“So, what can we do to fix this? Put simply, we need to return carbon to the soil instead of pumping it into the atmosphere. Regenerative agriculture is the way to do this. Basically, all agriculture and types of farming that do not build soil biology and reinstate natural mineral and water cycles can be seen as destructive. Given the dire condition of our soils in South Africa and around the world, sustainable agriculture can no longer be our goal; we can’t merely ‘sustain’, we need to ‘regenerate’.”
How regenerative farming works
Regenerative agriculture goes back to working with natural systems rather than against them, according to RegenZ.
This includes methods such as grazing animals in ways that mimic plains game on grasslands, using old methods of crop farming from before the time of chemicals, going back to the philosophy of the sun as the only source of energy, subverting monoculture and restoring carbon and water cycles.
Regenerative agriculture calls on farm management that forms carbon loops rather than a series of carbon emissions that take carbon from the soil into the sky.
As a result, these practices rebuild the soil, stimulating microbiology and fixing the water cycle. By maximising the photosynthetic potential of the soil, regenerative agriculture captures more carbon and cools the planet.
According to Nick, RegenZ was born out of their sister company, Zylem.
“Justin started Zylem in 1992. Zylem then began handling all technical aspects of a Dutch potato breeding and production company in South Africa. From there, along with the seed potato business, the representation evolved into crop inputs as well when Justin started importing Nutri Tech Solutions’ products from Australia.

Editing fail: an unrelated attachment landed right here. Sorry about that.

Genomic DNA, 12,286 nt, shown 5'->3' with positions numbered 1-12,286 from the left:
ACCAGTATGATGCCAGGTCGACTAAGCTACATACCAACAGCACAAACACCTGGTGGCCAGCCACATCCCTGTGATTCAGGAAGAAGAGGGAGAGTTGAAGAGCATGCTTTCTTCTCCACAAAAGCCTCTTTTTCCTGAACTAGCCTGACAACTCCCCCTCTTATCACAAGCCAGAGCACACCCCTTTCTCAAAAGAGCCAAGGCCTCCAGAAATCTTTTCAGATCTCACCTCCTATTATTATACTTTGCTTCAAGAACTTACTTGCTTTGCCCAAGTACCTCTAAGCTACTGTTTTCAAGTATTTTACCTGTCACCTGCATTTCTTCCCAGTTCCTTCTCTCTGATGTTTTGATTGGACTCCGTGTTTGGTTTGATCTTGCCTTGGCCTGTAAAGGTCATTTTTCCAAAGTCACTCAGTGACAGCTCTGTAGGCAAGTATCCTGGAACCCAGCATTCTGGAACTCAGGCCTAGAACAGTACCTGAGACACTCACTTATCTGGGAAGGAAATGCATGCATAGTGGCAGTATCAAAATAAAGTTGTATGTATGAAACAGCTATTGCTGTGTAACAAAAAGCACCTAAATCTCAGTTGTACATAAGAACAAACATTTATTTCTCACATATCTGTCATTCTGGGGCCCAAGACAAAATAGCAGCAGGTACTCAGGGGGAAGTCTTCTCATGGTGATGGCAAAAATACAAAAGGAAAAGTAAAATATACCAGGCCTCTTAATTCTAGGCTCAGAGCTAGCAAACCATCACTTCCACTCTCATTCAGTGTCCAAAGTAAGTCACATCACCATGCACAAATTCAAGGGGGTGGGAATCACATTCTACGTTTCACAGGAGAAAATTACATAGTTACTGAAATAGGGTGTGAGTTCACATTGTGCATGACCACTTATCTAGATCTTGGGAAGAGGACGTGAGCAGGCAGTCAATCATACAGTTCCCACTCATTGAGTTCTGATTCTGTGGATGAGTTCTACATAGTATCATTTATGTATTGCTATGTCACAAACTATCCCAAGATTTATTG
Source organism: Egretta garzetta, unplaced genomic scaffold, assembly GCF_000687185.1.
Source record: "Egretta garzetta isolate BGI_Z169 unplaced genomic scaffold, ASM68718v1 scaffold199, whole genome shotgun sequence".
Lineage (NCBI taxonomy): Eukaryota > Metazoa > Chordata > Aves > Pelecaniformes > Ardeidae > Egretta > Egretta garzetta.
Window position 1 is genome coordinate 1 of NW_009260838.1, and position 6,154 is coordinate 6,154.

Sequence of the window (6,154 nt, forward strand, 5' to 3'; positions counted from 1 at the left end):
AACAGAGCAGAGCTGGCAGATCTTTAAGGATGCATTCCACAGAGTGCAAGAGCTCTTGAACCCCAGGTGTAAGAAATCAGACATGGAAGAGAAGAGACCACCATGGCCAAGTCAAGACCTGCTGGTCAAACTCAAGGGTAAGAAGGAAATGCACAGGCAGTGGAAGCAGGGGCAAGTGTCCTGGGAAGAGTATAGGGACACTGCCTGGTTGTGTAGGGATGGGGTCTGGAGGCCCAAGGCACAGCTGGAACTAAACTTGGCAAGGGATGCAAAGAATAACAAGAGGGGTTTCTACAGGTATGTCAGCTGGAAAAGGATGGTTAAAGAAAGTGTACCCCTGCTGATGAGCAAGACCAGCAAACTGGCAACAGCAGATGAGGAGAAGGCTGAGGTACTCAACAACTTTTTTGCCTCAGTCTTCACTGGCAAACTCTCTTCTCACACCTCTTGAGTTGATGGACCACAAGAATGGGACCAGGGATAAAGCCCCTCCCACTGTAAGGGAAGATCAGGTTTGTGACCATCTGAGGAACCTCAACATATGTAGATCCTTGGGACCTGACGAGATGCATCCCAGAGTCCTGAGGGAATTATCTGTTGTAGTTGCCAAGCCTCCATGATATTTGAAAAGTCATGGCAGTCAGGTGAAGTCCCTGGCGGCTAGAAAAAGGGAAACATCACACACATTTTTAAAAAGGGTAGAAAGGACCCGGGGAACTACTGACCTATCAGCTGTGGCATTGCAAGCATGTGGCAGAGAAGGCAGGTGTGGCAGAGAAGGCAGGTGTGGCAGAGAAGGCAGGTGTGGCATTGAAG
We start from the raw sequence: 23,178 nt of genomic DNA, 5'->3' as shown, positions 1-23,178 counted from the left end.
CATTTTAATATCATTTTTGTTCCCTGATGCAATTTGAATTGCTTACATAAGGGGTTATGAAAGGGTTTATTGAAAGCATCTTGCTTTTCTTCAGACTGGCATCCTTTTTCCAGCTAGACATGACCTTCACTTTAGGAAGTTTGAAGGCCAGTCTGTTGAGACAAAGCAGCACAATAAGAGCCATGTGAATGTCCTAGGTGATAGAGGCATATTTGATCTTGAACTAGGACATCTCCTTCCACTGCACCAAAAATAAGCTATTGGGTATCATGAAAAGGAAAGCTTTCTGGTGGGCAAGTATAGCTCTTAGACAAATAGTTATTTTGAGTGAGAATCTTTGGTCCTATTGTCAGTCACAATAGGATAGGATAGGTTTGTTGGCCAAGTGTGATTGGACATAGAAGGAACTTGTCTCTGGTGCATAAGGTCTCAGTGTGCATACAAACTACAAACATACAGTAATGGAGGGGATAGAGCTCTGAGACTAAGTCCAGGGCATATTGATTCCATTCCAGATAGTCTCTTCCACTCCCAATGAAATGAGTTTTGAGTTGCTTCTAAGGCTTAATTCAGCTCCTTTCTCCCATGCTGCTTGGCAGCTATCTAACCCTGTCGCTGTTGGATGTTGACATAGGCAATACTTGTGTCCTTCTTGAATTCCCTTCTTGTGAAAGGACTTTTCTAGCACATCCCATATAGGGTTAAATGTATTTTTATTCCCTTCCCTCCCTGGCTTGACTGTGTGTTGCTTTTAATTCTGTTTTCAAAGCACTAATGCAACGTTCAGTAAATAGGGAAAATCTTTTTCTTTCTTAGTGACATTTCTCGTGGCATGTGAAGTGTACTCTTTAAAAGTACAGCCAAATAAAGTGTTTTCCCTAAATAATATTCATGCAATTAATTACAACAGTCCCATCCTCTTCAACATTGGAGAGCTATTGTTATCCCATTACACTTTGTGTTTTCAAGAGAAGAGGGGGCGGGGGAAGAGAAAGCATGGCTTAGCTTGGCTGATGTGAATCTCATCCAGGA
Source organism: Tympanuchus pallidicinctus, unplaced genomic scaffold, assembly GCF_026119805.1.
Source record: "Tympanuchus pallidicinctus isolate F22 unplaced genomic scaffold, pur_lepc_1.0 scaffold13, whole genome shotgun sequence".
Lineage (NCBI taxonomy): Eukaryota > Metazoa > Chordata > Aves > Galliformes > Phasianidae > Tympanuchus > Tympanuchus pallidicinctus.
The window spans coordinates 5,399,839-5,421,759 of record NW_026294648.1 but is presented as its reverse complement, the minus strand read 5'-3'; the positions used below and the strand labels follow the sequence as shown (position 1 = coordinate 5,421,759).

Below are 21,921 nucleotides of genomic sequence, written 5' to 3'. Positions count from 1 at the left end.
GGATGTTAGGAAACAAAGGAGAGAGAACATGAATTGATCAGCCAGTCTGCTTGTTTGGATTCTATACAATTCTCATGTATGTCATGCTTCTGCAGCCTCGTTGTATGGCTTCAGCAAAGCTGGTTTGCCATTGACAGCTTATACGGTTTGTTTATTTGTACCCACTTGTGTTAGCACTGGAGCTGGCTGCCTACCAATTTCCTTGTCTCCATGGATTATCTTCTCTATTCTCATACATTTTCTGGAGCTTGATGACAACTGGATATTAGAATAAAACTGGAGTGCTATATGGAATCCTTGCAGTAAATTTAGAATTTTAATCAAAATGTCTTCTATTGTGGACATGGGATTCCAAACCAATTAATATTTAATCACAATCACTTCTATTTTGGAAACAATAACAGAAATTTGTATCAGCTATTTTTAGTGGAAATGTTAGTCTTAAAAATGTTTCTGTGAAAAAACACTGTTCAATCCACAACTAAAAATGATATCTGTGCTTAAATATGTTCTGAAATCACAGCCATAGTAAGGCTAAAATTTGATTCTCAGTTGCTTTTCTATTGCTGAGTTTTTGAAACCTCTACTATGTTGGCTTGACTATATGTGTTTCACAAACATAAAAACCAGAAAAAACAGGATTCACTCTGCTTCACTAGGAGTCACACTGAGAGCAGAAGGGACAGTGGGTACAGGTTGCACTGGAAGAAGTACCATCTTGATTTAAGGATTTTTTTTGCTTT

“To reduce the cost of those products for local growers, significant effort went into developing local sources for all the raw materials, which were manufactured under licence in South Africa. Zylem now manufactures its own range alongside the existing Nutri Tech Solutions range. As a result, Zylem developed two separate but complementary businesses: product manufacturing, and plant breeders’ intellectual property representation and management.”
He says the decision was taken in 2021 to separate these businesses into their own entities.
“As the entity specialising in intellectual property representation, RegenZ is now focused on aligning itself with principals around the world that hold innovative agriculture technology with potentially beneficial and commercially feasible applications in Southern Africa. RegenZ is building a portfolio of principal partners to represent their specific technology in South Africa.”